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Three ways to improve sustainability metrics while also saving money
Dave Moszak

Three ways to improve sustainability metrics while also saving money


Dave MoszakPackaging is always challenged to balance a number of competing priorities. On one hand is Marketing, and the desire for innovative packaging that acts as the "silent salesman," driving customer purchase intent and revenue. On the other hand is Procurement, which is frequently tasked with avoiding the introduction of any incremental supply chain complexity or incurring any cost increases as a result of packaging changes. Add Sustainability to the mix, and the challenge of balancing all of these competing objectives gets all the more challenging.


This article outlines three packaging material ideas that can positively impact sustainability metrics for resin-based packaging, with a neutral impact on appearance, and potentially lower costs and improve price stability.


1. Sustainable Calcium Carbonate Additives: Adding a small percentage of calcium carbonate (CC) into plastic packaging is not a new idea, but there is now a new twist that makes CC more sustainable. Traditionally, the CC used as a mineral plastic additive in packaging has been extracted from the earth through mining or quarrying from non-renewable resources. However, over the past few years, new, renewable, sustainable sources for CC have entered the molding additives market.


Calcium carbonate (in varying forms) is produced naturally in some bodies of water around the globe. The natural formation process has an added benefit of sequestering CO2 from the atmosphere through a photosynthesis process. Pricing for these naturally occurring CC additives has historically been lower than resin and offers more price stability.


2. Bio-Based Thermoplastics: Looking for ways to improve the sustainability profile of your resin-based packaging without impacting its appearance? A number of resin manufacturers now produce bio-based thermoplastics derived from ethanol made either from corn, sugar beets or sugar cane. Bio-based thermoplastics provide a positive impact on CO2 environmental emissions because they are produced from plant-based CO2 sequestering feedstocks. On the supply side, use of bio-based thermoplastics should improve price stability when compared to petroleum-based counterparts and their linkage to oil market price volatility (and related geo-political uncertainty).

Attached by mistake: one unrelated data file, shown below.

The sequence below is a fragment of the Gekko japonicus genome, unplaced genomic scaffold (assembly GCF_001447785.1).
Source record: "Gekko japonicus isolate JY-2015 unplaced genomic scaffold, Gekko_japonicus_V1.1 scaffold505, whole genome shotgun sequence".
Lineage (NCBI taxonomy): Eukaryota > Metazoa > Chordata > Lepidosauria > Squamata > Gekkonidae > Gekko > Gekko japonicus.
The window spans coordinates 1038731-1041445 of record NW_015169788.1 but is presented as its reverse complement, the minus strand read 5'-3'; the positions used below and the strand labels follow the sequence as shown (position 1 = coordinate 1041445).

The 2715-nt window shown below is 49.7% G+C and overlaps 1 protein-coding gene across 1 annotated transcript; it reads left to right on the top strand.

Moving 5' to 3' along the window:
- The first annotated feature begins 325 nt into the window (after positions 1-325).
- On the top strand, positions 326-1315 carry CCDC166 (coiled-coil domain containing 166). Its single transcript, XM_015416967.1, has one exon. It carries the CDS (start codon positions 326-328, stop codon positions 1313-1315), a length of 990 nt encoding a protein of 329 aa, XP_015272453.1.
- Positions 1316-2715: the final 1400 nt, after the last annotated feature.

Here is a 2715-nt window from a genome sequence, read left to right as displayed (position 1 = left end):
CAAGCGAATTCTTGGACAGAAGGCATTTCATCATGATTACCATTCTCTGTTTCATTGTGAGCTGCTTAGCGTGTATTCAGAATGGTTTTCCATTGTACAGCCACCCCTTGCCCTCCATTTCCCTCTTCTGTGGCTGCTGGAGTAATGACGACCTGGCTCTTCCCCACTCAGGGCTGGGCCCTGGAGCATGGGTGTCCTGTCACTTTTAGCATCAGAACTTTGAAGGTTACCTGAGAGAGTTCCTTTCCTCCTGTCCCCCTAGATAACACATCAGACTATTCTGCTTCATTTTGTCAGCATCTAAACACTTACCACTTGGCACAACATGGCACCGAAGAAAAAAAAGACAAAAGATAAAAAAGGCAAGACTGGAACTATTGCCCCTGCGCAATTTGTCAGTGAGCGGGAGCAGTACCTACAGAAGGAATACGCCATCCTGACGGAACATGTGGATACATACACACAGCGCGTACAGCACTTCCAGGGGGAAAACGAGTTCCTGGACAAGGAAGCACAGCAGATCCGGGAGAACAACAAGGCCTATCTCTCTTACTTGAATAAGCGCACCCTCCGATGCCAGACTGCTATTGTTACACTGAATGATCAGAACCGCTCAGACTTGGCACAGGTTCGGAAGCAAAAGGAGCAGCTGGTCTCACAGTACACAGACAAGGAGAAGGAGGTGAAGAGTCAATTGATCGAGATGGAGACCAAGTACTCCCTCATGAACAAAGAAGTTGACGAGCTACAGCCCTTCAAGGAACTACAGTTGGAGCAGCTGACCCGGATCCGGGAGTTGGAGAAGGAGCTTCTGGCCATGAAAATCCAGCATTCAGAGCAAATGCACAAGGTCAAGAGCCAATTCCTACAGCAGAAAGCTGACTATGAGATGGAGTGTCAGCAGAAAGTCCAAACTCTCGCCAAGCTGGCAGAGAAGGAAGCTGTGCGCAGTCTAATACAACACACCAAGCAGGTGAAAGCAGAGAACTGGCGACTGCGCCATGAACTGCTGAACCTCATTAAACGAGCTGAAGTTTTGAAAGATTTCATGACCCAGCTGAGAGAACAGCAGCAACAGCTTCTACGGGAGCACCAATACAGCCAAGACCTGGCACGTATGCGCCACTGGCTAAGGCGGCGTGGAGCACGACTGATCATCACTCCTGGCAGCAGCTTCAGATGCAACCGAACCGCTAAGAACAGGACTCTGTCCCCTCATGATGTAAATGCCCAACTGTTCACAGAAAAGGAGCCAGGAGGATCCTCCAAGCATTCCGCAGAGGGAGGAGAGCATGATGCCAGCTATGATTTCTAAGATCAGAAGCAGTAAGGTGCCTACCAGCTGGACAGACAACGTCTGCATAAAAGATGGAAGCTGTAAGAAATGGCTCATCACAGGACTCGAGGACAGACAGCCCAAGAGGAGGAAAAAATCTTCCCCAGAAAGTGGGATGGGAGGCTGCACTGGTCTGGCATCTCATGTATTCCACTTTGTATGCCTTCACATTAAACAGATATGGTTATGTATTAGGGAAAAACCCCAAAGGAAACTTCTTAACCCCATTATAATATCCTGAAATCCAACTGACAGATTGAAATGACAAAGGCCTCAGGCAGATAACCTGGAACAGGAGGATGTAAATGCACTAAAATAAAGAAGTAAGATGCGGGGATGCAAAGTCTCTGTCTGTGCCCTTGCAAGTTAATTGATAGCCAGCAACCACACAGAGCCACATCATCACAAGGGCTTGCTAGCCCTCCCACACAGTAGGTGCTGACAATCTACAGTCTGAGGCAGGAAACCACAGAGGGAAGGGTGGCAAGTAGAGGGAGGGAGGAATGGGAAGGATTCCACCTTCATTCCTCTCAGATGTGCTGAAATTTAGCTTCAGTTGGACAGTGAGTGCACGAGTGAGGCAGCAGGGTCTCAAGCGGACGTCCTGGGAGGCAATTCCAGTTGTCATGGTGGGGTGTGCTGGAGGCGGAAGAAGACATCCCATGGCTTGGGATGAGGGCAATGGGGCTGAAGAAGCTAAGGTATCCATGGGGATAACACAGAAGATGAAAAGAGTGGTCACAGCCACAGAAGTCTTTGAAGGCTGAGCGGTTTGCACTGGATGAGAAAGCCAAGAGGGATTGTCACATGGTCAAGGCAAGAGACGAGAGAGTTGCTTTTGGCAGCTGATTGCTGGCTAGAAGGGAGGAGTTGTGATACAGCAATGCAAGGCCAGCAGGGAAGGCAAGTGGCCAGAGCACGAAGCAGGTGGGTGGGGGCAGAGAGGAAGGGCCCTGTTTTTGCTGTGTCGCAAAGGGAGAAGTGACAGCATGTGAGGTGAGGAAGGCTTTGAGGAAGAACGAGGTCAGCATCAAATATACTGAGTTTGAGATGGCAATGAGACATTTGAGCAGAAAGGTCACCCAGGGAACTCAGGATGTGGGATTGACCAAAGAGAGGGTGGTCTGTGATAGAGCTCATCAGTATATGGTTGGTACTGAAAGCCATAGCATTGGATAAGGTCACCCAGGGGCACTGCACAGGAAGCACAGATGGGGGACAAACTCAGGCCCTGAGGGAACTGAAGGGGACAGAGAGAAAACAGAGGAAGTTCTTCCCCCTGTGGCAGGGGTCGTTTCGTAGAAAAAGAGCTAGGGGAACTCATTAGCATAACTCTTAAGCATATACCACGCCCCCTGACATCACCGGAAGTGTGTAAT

3. Biodegradable/Compostable Packaging: Traditional resin-based packaging components can take anywhere from months to hundreds of years to decompose. Three different green resin technologies exist that can positively impact biodegradation or allow for the resin to be composted: 


• One technology is to use a polylactic acid (PLA) bioplastic. In the U.S., PLA-based packaging is typically made from corn starch (a renewable resource). PLA is also a plastic that can be composted.


• Another technology is using an oxo-degradable plastic additive. The additives are essentially metal salts that act as a catalyst to speed up the natural degradation process, although the additives do not have much of an effect if they are in a low-oxygen environment such as a landfill. These oxo-degradable additives are commonly used in plastic bag applications and are a solution to help combat littering.


• A third technology is using biodegradable plastic additives. These additives increase the speed of degradation when they are placed in a biologically active landfill. Biodegradable plastic additives can be used in most thermoplastics to support a range of packaging products.


There are many ways to improve sustainability efforts for resin-based packaging that can also have a positive effect for procurement initiatives. These changes can be made without impacting the cosmetic properties of packaging-and therefore Marketing's objectives-and also allows for new labeling and sustainability bragging rights.

As with all packaging changes, these ideas may not be feasible in every industry and thorough package testing should be completed to validate that any changes will be acceptable for the specific use, end customers and supply chain constraints.


Author David Moszak is a sourcing lead in the global packaging practice at Procurian (www.procurian.com), the leading specialist in comprehensive procurement solutions. The company's built-out Specialized Procurement Infrastructure integrates with businesses to optimize spending and deliver real savings that equal a margin point or more.

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